The latest figures are bullish on social media as a sustainable revenue-producing platform as indicated by Facebook’s own performance. Reuters reports revenues reached $1.6bn for the first half of 2011 with net income at $500m, while Goldman Sachs claimed Facebook revenues totaled $1.2bn for the first three quarters of 2010 with net income of $355m.
The billion-dollar question for brands looking to build their own business model on Facebook: how to attract the right type of Facebook fans? And what are they looking for?
One tip for retailers on Facebook: Author Facebook posts on Wednesdays, according to a new report from Buddy Media. If they do, they’ll reap 8% more engagement than from other days, a change from last April when Sunday was the best day.
Short posts apparently perform best, with messages longer than 80 characters (the Twitter effect?) garnering 40% lower engagement, and too many posts also decreasing engagement. Brands posting three or more messages daily had 25% lower like rates and 42% lower comment rates.[more]
As for how consumers interact with brands on Facebook, a new study by Constant Contact and research firm Chadwick Martin Bailey, reveals that for the most part, people “Like” a brand on Facebook because they are a customer (58%) or they want to receive discounts and promotions (57%).
77% of consumers interact passively by reading posts and updates from brands, while a mere 17% actually share experiences and news stories with others and only 13% post updates.
Their joint study also reveals that:
• 56% of consumers said they are more likely to recommend a brand to a friend after becoming a fan on Facebook
• 51% of consumers said they are more likely to buy a product since becoming a fan on Facebook
• 78% of consumers who “Like” brands on Facebook said they “Like” fewer than ten brands.
Many of those users, of course, are accessing Facebook on their phones. Nielsen’s head of social media and advertising analytics, Radha Subramanyam, comments that Facebook’s biggest mobile users are between 25 and 34. “Boomers are at the forefront of change because they use social media like everyone else and in the context of the larger economy they are the ones that have kept their jobs and are better off so they can afford smartphones.”
Nielsen’s latest social media research finds that May usage of Internet users 55+ grew 109% from a year earlier; that demo is active on sites such as LinkedIn; and one-third of mobile app downloads are by users 45+. Overall, Americans spend more time on Facebook than any other U.S. website.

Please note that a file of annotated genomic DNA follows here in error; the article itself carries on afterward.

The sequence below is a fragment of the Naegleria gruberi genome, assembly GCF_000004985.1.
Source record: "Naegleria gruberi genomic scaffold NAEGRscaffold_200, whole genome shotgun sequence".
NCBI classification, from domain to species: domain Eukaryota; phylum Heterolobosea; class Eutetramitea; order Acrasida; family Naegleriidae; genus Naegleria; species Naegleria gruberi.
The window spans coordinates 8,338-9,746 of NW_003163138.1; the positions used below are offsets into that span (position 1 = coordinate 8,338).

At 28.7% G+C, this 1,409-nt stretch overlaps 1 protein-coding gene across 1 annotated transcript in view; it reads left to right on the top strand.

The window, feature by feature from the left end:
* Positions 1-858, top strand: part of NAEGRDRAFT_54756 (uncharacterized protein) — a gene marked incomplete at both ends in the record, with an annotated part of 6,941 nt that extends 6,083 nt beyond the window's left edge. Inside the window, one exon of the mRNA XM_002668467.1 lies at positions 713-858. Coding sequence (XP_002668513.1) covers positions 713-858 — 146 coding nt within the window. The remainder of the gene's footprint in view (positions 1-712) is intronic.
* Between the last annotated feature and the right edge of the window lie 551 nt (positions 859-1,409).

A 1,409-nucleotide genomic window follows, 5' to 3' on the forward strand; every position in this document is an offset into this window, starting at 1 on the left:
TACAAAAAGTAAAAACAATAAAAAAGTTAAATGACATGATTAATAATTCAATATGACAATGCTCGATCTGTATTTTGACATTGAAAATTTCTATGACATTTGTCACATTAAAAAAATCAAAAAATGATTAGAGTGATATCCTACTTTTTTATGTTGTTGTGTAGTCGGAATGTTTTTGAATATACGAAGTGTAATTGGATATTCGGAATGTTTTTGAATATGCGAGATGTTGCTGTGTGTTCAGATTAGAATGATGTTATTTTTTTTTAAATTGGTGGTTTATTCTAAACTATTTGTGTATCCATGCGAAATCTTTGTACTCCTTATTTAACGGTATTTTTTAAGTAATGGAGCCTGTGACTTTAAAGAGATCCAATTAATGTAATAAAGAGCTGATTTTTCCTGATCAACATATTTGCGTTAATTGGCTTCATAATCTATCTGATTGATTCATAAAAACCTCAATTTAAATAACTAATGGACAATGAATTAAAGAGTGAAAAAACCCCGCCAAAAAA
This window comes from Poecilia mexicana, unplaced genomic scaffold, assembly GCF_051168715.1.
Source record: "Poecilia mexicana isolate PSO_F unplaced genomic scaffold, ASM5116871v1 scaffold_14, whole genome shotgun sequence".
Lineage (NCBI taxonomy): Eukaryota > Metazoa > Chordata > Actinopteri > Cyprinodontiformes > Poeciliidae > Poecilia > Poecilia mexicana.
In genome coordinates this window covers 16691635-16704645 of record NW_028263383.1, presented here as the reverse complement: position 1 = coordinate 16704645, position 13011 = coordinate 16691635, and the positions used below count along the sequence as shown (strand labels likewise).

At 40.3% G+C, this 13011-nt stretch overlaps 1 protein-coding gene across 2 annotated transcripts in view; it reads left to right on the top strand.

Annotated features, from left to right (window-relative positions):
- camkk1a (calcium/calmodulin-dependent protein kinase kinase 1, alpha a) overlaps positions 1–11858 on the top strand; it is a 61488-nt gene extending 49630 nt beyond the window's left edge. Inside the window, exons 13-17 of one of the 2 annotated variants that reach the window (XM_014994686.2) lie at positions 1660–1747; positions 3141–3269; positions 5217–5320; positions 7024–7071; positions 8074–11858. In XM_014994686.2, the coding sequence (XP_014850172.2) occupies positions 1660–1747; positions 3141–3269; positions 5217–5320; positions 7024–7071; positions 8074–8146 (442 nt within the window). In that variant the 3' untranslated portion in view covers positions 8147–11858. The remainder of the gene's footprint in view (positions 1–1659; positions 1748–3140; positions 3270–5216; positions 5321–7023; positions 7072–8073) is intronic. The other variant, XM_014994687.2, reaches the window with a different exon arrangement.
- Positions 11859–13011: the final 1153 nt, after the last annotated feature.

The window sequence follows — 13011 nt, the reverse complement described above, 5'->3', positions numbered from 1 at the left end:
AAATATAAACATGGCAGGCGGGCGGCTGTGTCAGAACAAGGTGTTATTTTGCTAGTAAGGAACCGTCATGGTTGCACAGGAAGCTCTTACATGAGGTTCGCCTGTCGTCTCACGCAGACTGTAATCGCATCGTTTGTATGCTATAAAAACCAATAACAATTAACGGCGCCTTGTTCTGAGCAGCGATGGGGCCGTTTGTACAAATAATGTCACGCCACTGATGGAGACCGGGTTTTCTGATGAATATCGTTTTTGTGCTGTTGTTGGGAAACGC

Social media accounts for 22.5% of American’s online time versus 9.8% online games and 7.6% for e-mail. Facebook now reaches 70% of active U.S. Internet users in the United States of whom 62% are women.
Facebook’s large margin as network of choice, 53.5 billion minutes on facebook.com from computers at home and work in May, is due to the simple fact, “It’s an incredibly fun way to spend time,” said Subramanyam.
Social sites that trailed Facebook in May: Blogger, at 723.8 million minutes; Tumblr, at 623.5 million minutes; Twitter, at 565.2 million minutes; and LinkedIn, at 325.7 million minutes.
Further gender drill-down from Nielsen about mobile users of Facebook’s app is that it’s now about 81% female versus 69% male, while Google+ is more popular with male Android users at 15.8% and women 7.2%.
Google Maps has the highest reach among male Android users at 77.1%, second to only Android Market, while Twitter, Words With Friends and Kindle apps are favored by female U.S. Droid users, and overall, weather programs are the most popular Android apps.
Other key findings from Nielsen on the state of social media:
• Close to 40% of social media users access social media content from their social media phone
• Social networking apps are the third most popular among US smartphone owners
• 53% of active adult social network users follow a brand
• 32% of active adult social network users follow a celebrity.